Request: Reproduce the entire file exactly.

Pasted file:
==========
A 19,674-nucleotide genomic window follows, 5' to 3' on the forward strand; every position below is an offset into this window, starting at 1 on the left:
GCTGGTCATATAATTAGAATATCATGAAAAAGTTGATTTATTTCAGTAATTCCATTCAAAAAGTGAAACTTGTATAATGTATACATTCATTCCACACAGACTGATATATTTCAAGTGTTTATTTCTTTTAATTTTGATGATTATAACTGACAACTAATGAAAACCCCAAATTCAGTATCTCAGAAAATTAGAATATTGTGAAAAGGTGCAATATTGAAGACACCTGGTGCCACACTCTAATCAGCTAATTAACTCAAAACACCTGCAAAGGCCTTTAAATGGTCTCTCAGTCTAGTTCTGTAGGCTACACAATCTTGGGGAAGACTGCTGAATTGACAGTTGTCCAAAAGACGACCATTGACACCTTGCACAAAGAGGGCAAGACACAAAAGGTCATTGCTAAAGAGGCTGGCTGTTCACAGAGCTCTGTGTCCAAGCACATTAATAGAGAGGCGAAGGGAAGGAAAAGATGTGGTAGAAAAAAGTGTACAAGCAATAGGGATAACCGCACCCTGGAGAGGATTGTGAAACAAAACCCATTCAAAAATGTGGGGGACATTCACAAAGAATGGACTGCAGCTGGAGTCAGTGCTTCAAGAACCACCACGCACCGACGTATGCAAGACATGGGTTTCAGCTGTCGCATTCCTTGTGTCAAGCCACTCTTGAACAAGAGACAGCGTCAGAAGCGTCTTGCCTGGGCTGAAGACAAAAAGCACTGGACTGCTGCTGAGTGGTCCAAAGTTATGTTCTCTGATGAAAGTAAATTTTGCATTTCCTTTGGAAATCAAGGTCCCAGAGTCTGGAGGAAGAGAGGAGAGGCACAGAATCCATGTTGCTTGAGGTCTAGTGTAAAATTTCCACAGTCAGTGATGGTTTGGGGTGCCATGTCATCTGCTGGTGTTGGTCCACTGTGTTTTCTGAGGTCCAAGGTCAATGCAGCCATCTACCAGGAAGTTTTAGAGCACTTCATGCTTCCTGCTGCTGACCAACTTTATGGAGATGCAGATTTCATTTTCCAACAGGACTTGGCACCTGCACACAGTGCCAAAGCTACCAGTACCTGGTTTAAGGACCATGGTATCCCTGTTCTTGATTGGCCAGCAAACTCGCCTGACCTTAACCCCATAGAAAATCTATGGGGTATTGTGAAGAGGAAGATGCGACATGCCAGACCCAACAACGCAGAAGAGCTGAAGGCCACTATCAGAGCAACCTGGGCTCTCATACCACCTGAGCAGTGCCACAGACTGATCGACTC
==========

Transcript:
A 19,674-nucleotide genomic window follows, 5' to 3' on the forward strand; every position below is an offset into this window, starting at 1 on the left:
GCTGGTCATATAATTAGAATATCATGAAAAAGTTGATTTATTTCAGTAATTCCATTCAAAAAGTGAAACTTGTATAATGTATACATTCATTCCACACAGACTGATATATTTCAAGTGTTTATTTCTTTTAATTTTGATGATTATAACTGACAACTAATGAAAACCCCAAATTCAGTATCTCAGAAAATTAGAATATTGTGAAAAGGTGCAATATTGAAGACACCTGGTGCCACACTCTAATCAGCTAATTAACTCAAAACACCTGCAAAGGCCTTTAAATGGTCTCTCAGTCTAGTTCTGTAGGCTACACAATCTTGGGGAAGACTGCTGAATTGACAGTTGTCCAAAAGACGACCATTGACACCTTGCACAAAGAGGGCAAGACACAAAAGGTCATTGCTAAAGAGGCTGGCTGTTCACAGAGCTCTGTGTCCAAGCACATTAATAGAGAGGCGAAGGGAAGGAAAAGATGTGGTAGAAAAAAGTGTACAAGCAATAGGGATAACCGCACCCTGGAGAGGATTGTGAAACAAAACCCATTCAAAAATGTGGGGGACATTCACAAAGAATGGACTGCAGCTGGAGTCAGTGCTTCAAGAACCACCACGCACCGACGTATGCAAGACATGGGTTTCAGCTGTCGCATTCCTTGTGTCAAGCCACTCTTGAACAAGAGACAGCGTCAGAAGCGTCTTGCCTGGGCTGAAGACAAAAAGCACTGGACTGCTGCTGAGTGGTCCAAAGTTATGTTCTCTGATGAAAGTAAATTTTGCATTTCCTTTGGAAATCAAGGTCCCAGAGTCTGGAGGAAGAGAGGAGAGGCACAGAATCCATGTTGCTTGAGGTCTAGTGTAAAATTTCCACAGTCAGTGATGGTTTGGGGTGCCATGTCATCTGCTGGTGTTGGTCCACTGTGTTTTCTGAGGTCCAAGGTCAATGCAGCCATCTACCAGGAAGTTTTAGAGCACTTCATGCTTCCTGCTGCTGACCAACTTTATGGAGATGCAGATTTCATTTTCCAACAGGACTTGGCACCTGCACACAGTGCCAAAGCTACCAGTACCTGGTTTAAGGACCATGGTATCCCTGTTCTTGATTGGCCAGCAAACTCGCCTGACCTTAACCCCATAGAAAATCTATGGGGTATTGTGAAGAGGAAGATGCGACATGCCAGACCCAACAACGCAGAAGAGCTGAAGGCCACTATCAGAGCAACCTGGGCTCTCATACCACCTGAGCAGTGCCACAGACTGATCGACTC